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Journal Article

Resilience basins of complex systems: An application to prosumer impacts on power grids


Bien,  Samuel
Potsdam Institute for Climate Impact Research;

Schultz,  Paul
External Organizations;


Heitzig,  Jobst
Potsdam Institute for Climate Impact Research;


Donges,  Jonathan Friedemann
Potsdam Institute for Climate Impact Research;

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Bien, S., Schultz, P., Heitzig, J., Donges, J. F. (2023): Resilience basins of complex systems: An application to prosumer impacts on power grids. - Chaos, 33, 063148.

Cite as: https://publications.pik-potsdam.de/pubman/item/item_28560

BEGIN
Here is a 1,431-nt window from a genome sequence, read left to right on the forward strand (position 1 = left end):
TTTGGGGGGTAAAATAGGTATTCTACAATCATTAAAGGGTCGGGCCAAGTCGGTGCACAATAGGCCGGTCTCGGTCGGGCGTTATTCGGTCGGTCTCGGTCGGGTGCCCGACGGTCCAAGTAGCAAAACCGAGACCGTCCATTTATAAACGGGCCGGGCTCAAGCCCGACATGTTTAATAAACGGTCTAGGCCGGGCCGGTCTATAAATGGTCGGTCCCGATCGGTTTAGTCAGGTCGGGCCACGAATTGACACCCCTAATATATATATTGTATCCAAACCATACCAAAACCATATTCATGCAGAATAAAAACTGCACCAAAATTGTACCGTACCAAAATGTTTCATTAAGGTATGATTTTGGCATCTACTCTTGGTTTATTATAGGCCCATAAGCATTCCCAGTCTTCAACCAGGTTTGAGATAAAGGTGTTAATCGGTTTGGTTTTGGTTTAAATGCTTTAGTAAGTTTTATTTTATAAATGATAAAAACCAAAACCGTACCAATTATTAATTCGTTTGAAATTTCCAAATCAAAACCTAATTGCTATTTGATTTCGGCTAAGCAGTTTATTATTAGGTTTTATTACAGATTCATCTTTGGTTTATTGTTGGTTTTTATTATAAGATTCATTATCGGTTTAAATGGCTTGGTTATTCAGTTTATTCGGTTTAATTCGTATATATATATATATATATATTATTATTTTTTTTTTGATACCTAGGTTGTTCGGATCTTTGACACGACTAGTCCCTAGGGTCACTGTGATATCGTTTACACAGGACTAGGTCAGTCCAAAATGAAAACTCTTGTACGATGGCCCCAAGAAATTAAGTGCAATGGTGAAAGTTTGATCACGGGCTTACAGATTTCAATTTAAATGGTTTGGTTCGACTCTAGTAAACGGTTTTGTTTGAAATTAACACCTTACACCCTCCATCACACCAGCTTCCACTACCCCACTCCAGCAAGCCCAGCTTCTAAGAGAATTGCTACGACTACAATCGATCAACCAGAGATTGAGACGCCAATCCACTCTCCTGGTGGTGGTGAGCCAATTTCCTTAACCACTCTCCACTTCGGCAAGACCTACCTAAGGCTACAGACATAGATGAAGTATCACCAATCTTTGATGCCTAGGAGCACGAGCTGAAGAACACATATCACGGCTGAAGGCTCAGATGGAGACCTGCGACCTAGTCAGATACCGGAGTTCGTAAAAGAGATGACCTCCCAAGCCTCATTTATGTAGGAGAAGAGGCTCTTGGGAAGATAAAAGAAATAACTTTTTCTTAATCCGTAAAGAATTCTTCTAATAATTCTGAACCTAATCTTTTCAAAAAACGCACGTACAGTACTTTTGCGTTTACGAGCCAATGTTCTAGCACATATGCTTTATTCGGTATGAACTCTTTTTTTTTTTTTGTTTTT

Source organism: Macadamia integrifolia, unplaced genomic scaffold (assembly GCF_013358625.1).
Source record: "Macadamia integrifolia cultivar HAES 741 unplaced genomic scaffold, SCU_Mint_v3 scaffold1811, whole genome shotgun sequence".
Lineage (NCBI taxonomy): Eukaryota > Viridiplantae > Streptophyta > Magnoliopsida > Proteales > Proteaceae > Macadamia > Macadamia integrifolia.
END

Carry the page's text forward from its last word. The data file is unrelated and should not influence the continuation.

Comparable to the traditional notion of stability in system dynamics, resilience is typically measured in a way that assesses the quality of a system’s response, for example, the speed of its recovery. We present a broadly applicable complementary measurement framework that quantifies resilience similarly to basin stability by estimating a resilience basin, which reflects the extent of adverse influences that the system can recover from in a sufficient manner. In contrast to basin stability, the adverse influences considered here are not necessarily displacements in state space, but arbitrarily complex impacts to the system, quantified by adequate parameters. As a proof of concept, we present two applications: (i) the well-studied single-node power system as an easy-to-follow example and (ii) a stochastic model of a low-voltage DC power grid undergoing an unregulated energy transition consisting in the random appearance of prosumers. These act as decentral suppliers of photovoltaic power and alter the flow patterns while the grid topology remains unchanged. The resilience measurement framework is applied to evaluate the effect and efficiency of two response options: (i) upgrading the capacity of existing power lines and (ii) installing batteries in the prosumer households. The framework demonstrates that line upgrades can provide potentially unlimited resilience against energy decentralization, while household batteries are inherently limited (achieving ≤70% of the resilience of line upgrades). Further, the framework aids in optimizing budget efficiency by pointing toward threshold budget values as well as budget-dependent ideal strategies for the allocation of line upgrades and for the battery charging algorithm.